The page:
Ideology and "Psychology", was Re: identifying with the enemy

Michael Pugliese debsian at
Mon May 21 16:52:00 PDT 2001

Re: "Bo" Gritz and the Left. A few weeks ago I sent to the list a speech by Gritz at "St. Maytag" (what some local wags call the Episcopal or Presbyterian Church on Geary Blvd. due to it's architecture) under the auspices of the Christic Institute.

A few yrs. after Gritz was in S.F. for that shindig, I was part of a group that organized a talk by Father Bill Davis of the Christics (on the CIA and drug running), in a Oakland Church. Larry Bensky and I asked some questions afterwards of the priest about the reliance in the Daniel Sheehan La Penca Bombing deposition on the "Secret Team" theories of Liberty Lobby/Spotlight figure, L. Fletcher Prouty. Got unsatisfying answers.

BTW, Sheehan, showed up recently at this press conference on UFO's at the National Press Club. Go to about 15 minutes before the end of the ram audio clip. -28k.ram Michael Pugliese P.S. A large part of the popular, conservative bestseller on POW/MIA's, "Kiss The Boys Goodbye, " is based on Perotian paranoia via Perot pal, Scott Barnes, and, alas lefty books like McCoy's on Heroin and the USG. The URL I sent with the U.S. Senate Committee on MIA's and POW's goes into the allegations in depth about Armitage. Armitage for other reasons (Iran-Contra and he is back in the State Dept. as a "son" of Colin Powell) is scum, but to believe he is part of a conspiracy that in league with the Vietnamese kept US soldiers all these years is just loony. z+San+Francisco+Christic&hl=en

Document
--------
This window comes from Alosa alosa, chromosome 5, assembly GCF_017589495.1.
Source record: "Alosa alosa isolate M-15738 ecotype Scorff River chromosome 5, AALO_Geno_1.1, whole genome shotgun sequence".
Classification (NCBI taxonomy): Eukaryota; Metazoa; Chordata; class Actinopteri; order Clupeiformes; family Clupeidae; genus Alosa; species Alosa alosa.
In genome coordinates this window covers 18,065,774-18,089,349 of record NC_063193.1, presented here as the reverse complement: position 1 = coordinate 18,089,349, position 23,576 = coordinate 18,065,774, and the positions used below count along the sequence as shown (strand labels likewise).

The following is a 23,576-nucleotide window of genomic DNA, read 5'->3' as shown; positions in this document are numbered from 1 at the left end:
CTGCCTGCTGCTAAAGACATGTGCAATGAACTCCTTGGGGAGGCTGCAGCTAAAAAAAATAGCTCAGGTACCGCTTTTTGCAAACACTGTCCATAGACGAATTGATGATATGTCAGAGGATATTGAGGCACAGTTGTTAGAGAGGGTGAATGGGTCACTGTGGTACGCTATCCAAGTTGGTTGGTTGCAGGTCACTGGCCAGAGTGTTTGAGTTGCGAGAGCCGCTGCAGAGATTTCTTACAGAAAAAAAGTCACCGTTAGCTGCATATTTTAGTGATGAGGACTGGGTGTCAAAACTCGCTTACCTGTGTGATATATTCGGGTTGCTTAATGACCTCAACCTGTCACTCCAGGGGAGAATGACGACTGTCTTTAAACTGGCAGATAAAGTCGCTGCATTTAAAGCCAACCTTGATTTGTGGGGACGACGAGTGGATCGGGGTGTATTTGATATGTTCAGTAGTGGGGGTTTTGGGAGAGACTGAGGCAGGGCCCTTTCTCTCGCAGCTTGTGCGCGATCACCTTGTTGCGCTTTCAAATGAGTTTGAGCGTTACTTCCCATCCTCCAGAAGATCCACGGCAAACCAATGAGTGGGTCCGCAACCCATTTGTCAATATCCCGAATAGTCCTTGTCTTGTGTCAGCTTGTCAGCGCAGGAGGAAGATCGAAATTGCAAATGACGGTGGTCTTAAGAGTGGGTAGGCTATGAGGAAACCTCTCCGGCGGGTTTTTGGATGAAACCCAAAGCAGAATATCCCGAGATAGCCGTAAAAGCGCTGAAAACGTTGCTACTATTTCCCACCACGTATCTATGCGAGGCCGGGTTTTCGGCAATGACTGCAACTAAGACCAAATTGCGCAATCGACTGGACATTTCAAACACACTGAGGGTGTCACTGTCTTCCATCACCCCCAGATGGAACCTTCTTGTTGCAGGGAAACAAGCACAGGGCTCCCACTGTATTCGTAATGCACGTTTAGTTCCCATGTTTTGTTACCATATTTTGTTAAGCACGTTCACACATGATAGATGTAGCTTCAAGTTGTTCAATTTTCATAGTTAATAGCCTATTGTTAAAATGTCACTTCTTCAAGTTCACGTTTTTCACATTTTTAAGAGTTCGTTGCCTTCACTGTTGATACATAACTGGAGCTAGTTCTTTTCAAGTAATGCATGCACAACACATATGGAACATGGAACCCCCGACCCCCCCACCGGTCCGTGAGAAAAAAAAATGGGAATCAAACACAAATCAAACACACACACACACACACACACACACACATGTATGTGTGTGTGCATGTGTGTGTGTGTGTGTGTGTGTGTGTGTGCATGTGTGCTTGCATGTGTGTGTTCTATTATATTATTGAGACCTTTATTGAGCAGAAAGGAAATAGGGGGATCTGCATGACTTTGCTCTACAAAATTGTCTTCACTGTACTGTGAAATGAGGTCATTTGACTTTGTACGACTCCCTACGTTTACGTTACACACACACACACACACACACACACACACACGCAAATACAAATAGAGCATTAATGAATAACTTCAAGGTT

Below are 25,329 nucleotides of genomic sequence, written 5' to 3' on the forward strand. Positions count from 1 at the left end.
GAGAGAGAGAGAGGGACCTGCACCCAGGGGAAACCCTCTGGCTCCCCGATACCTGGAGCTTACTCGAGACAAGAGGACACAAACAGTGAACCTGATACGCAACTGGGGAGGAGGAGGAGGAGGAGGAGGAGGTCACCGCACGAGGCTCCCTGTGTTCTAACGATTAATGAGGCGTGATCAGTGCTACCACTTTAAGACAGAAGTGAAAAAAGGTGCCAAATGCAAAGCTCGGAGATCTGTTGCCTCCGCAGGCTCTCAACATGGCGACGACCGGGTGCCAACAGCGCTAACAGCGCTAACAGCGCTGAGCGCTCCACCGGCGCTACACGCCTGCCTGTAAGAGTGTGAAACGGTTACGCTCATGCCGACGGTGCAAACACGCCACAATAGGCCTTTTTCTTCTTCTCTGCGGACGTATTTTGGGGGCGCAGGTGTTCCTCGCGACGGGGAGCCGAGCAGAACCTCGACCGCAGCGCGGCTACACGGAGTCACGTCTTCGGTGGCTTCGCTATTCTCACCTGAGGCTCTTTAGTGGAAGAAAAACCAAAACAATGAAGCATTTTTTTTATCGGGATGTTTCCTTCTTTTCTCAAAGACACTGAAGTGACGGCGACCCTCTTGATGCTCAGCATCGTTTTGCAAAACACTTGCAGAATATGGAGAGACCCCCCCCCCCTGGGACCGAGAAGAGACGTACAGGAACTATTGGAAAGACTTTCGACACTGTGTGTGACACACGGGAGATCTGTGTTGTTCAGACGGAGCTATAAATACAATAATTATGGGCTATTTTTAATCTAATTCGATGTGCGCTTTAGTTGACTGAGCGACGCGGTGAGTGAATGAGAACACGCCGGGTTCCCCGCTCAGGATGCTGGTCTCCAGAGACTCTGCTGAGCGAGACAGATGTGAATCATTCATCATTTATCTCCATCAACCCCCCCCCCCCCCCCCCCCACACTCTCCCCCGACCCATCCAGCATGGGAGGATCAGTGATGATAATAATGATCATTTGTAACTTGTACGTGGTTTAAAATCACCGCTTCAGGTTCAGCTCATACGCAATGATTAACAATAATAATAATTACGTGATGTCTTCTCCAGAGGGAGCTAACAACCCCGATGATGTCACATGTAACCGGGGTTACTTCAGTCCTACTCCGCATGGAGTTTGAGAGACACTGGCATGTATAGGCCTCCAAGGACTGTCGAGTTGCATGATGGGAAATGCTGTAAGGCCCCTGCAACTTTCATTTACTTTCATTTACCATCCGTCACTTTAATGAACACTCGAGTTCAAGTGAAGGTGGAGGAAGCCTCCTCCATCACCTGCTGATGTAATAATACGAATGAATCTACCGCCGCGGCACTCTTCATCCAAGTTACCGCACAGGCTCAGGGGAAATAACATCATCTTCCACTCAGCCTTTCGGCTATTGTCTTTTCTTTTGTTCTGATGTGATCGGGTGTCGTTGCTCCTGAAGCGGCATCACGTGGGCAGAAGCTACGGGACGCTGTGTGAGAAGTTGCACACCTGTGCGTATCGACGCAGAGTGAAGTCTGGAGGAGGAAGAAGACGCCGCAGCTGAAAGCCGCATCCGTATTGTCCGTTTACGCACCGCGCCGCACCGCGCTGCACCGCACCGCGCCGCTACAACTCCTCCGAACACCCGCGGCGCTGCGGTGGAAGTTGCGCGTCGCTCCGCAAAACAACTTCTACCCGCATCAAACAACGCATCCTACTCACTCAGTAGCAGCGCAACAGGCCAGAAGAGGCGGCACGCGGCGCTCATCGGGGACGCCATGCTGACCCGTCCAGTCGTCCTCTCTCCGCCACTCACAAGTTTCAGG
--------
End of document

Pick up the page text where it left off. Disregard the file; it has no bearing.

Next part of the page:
Jensen-Stevenson, Monika and Stevenson, William. Kiss the Boys Goodbye: How the United States Betrayed Its Own POWs in Vietnam. New York: Dutton (Penguin Books), 1990. 493 pages. Monika Jensen-Stevenson was a producer for CBS's "60 Minutes" in 1985, and her husband Bill was a former fighter pilot, war correspondent, and the author of military histories such as "A Man Called Intrepid" and "Ninety Minutes at Entebbe." This book begins with a segment she produced on Bobby Garwood, a Marine POW who was released by Vietnam in 1979. Efforts were made to discredit Garwood, because his testimony that other prisoners were still held captive was inconvenient for high government officials. Her segment aired despite attempts to stop it by gray men with shadowy connections. This only whetted her appetite, so she quit CBS and convinced Bill to help her write a book. They were confronted with missing files, snatched purses and briefcases, harassment designed to intimidate, threats from officials, and stories from scared insiders. Ross Perot, the Christic Institute, Bo Gritz, Scott Barnes, and others figure in this disturbing drama, and the reader is left with the spooky certainty that there's something going on here. The Stevensons are a conservative, well-connected Georgetown couple who socialized with Eric Severeid and Supreme Court justice William Brennan, and they had numerous intelligence contacts. If in the end they write of "zealots who fund murky foreign wars with deniable assets and disposable soldiers," and refer to the secret state as a "hidden monster," who among us can feel comfortable?

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